For Whom the Bell Tolls
How we cite our quotes:
"To me, now, the most important is that we be not disturbed here," Pablo said. "To me, now, my duty is to those who are with me and to myself."
"Thyself. Yes," Anselmo said. "Thyself now since a long time. Thyself and thy horses. Until thou hadst horses thou wert with us. Now thou art another capitalist more." (1.203-204)
Right after meeting Pablo, it's clear there are tensions within his band. He claims to be interested in protecting them, as well as himself. Anselmo disagrees, and thinks he's purely self-interested. Who's right? For much of the book, it's hard to tell. Something else: Anselmo's criticism of Pablo has a strong political (communist) edge to it. Because Pablo has become interested in his own property (making him a "capitalist"), he's turned against his friends and community.
"There is the day also," the woman said. "You have the night, but there is the day, too. Clearly, there is no such luxury as in Valencia in my time. But you could pick a few wild strawberries or something." She laughed.
Robert Jordan put his arm on her big shoulder. "I care for thee, too," he said. "I care for thee very much."
"Thou art a regular Don Juan Tenorio," the woman said, embarrassed now with affection. "There is a commencement of caring for everyone." (9.106-8)
Robert Jordan has already begun to feel a surprisingly strong attachment to Maria. But just as quickly as he's growing close to her he's forming bonds with some of the other members of the band, like Pilar. He says the exact same thing to Pilar ("I care for thee very much") that he'd said only a little earlier about Maria, having savored those words when he'd first thought them. It's as if he's not used to caring for people or something. Pilar's remark that "There is a commencement of caring for everyone" is oddly suitable. All at once, Robert Jordan has started to care for everyone.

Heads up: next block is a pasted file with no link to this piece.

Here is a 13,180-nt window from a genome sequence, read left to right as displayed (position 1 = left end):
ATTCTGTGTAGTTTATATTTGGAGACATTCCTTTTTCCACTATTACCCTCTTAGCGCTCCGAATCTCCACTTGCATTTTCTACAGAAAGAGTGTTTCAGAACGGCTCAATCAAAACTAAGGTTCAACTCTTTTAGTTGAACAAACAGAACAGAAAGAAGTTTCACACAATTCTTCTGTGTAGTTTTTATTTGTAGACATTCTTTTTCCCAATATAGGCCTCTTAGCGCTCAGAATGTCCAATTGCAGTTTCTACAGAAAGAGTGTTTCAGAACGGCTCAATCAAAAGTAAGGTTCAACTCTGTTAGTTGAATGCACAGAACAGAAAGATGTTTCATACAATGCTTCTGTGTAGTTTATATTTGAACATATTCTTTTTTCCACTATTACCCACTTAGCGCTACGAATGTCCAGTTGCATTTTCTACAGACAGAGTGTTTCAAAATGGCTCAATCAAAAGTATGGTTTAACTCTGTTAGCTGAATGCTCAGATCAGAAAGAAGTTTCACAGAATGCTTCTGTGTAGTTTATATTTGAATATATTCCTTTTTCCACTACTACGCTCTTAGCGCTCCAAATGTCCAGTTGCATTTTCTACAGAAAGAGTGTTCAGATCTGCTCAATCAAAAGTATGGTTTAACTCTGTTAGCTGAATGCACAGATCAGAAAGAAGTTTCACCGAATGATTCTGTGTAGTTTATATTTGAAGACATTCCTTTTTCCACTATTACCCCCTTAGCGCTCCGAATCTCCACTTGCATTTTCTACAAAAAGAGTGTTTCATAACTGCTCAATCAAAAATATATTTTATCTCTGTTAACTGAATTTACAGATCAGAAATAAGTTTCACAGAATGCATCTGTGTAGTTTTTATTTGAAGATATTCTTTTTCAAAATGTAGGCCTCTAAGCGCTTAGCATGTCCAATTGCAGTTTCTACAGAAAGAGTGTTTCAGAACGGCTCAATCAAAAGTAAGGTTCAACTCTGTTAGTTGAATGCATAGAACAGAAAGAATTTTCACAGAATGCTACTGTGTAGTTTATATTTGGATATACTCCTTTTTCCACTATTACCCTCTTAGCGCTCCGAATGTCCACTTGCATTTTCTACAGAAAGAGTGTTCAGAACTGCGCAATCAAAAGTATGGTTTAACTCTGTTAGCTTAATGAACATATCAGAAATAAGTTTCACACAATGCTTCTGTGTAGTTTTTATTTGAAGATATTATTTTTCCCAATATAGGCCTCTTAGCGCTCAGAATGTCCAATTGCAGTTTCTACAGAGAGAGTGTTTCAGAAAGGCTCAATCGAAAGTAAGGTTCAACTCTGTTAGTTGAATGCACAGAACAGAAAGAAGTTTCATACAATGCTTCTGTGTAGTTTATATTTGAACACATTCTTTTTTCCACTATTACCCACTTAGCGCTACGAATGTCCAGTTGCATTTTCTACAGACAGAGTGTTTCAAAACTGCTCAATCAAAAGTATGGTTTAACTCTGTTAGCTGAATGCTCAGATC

"I un-name in the milk of their motors," Agustín said, nodding his head and biting his lip.
"That's something," Pilar said. "That is really something. But really difficult of execution."
"At that altitude, yes," Agustín grinned. "Desde luego. But it is better to joke."
"Yes," the woman of Pablo said. "It is much better to joke, and you are a good man and you joke with force." (9.132-135)
Pretty colorful language there, Agustín. Swearing is an important form of humor for most of the guerilla band – it seems it's a well-deployed curse that most often brings out a laugh or a smile in the characters. It's of the ways in which they bond and experience camaraderie, keeping their spirits up. Both Pilar and Agustín think it's essential to preserve a sense of the comic in the otherwise depressing reality of war.